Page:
(Aside: Namor McKenzie has never sounded right to me, but what do I know? Also, given this timeline, that puts Namor at 18 in his first appearance, and 42 now. I like that; it makes Namor's physicality and adventurousness plausible. It also makes Dorma a little tragic, since she's waited so long for Namor. I think age is something more comic books need to take into account in their characters. And no, I'm not saying a man in his sixties can't be Liam Neeson, I'm just saying that it makes it a little more believable that this amnesiac homeless man from 1962 could turn out to be a Golden Age superhero because, realistically, we're not that far removed from it. The gap between Namor's first appearance and his first Silver Age appearance is 23 years; the gap between his first Silver Age appearance and right now is 44 years. Characters who age are so much more interesting to me.)

Reed's conclusion: we must fight Sub-Mariner until he can fight back no more! Professor Falton reveals himself to be Namor in disguise, and in front of the entire assembly of the UN, declares war on the human race! His troops at the ready, his forces invade New York City within minutes and take control of it without a single casualty on either side. Soon, Atlanteans are attacking all over the globe, with only the Fantastic Four putting up a serious fight as Namor's troops try to hole them up inside the Baxter Building. Namor's conquest is peaceful, but forceful; the US Army doesn't even know how to retaliate, since any move against New York City could mean death to its citizens.

But the Fantastic Four aren't out of the fight; the Thing captures an Atlantean soldier, and Reed is able to discern that Namor is the only Atlantean who can breathe in the air. His troops all wear helmets with water inside of them. He ends up creating a machine that, when turned on, causes the water inside the Atlantean helmets to evaporate, and every Atlantean immediately retreats back into the ocean.

You'd better believe Namor is pissed, his conquest so easily turned back. The Avenging Son flies straight to the Baxter Building and begins beating the shit out of Reed, who has been weakened by an accident (his machine fell on him). Namor wants vengeance, which gives us this amazing sequence:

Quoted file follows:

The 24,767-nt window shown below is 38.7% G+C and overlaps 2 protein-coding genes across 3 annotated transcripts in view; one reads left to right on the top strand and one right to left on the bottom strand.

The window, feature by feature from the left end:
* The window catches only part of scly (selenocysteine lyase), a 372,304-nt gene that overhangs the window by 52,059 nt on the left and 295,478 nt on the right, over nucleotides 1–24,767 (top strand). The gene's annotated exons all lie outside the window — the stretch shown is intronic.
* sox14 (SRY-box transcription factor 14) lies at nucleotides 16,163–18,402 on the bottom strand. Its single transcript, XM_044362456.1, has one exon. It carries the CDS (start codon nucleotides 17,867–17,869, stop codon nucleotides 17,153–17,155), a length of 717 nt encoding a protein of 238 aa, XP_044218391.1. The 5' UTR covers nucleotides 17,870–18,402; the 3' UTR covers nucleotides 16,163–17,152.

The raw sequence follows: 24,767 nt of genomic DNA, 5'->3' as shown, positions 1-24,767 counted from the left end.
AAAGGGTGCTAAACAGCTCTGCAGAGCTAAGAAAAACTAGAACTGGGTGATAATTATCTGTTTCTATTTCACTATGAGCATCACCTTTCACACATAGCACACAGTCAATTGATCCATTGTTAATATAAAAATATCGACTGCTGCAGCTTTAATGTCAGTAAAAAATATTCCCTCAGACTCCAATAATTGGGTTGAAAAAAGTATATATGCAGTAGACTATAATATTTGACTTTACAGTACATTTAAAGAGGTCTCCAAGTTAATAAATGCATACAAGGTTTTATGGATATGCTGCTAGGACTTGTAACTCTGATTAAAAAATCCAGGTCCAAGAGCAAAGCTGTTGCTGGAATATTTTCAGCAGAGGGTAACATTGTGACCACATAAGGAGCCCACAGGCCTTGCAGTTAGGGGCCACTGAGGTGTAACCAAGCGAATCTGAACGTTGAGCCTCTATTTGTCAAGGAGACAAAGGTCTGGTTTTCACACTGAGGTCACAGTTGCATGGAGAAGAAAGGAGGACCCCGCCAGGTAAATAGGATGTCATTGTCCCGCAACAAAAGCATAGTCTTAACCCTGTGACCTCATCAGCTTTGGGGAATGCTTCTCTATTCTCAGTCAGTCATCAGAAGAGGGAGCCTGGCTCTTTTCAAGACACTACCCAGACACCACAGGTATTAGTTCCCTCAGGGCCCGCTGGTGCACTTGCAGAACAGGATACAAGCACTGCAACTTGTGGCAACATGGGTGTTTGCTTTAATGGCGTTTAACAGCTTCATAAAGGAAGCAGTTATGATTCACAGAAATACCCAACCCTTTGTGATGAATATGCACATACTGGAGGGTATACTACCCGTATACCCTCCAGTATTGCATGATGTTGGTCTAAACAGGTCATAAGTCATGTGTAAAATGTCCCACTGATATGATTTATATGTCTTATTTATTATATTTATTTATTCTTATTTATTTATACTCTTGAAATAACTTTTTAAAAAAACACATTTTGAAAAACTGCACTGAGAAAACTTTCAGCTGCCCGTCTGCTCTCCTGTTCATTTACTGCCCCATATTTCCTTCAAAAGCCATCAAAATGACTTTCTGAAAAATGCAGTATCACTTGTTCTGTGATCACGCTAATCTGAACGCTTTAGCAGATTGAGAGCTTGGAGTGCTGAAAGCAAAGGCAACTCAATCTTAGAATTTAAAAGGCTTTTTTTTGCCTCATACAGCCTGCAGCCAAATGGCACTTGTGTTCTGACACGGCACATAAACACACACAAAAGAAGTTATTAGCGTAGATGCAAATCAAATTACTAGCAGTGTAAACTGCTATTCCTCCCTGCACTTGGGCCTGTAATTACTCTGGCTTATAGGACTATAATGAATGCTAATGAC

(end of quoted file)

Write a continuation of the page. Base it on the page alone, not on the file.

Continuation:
Johnny and Ben try to defend Reed, but Namor manages to rip the gas cap off of one of Reed's experimental jets, and the explosion that follows when it hits the Human Torch's flame is enough distraction for Namor to disappear. For good measure, he's captured Sue and taken her with him. Stealing her away in his imperial command craft, the FF have to come out to the sea to meet him and rescue Sue. The Torch finds them right away, and it becomes a rematch between the Sub-Mariner and the Human Torch!

The fight only lasts a little more than a page, but in 1963, that's more than enough for an epic duel. Jack Kirby is a real artist; he doesn't draw a dozen splash pages because he doesn't feel like telling a story. Namor nearly defeats the Torch, but Ben and Reed show up in an experimental U-Car, and the fight gets even bigger.

He eventually sets three gigantic hammerhead sharks on the U-Car. The Sub-Mariner clearly has the upper hand; the U-Car is disabled, and they're too far out to sea for Mr. Fantastic to stretch to land. Even the Human Torch, now doused with water and exhausted, can't do anything.

But down in the command craft, things get very interesting. Sue pleads with Krang to stop the battle before anyone gets seriously hurt or worse. Krang is surprised that she's so concerned for Namor's safety, to which she replies "He isn't bad--he's just fighting for what he believes in, the same as we humans are!" Krang realizes pretty quickly that Sue has been captured for a reason: Namor is in love with her, and the two of them have some sort of bond. Lady Dorma is mortally offended by the notion of Namor loving a human. Though Krang immediately sees the positive--if Namor's heart belongs to another, he and Dorma can be wed--Dorma rejects Krang out of hand and smashes a portal, letting in the water so that Sue will drown.

Atop the U-Car, the battle continues. Interestingly, Namor is sort of begging the men to surrender, saying he has no desire to take a human life. The Thing, however, isn't holding back anymore, but as the two men fight in the ocean, they see Sue's limp, unconscious body tangled in clump of kelp. Namor gets her to the surface, but she's unresponsive.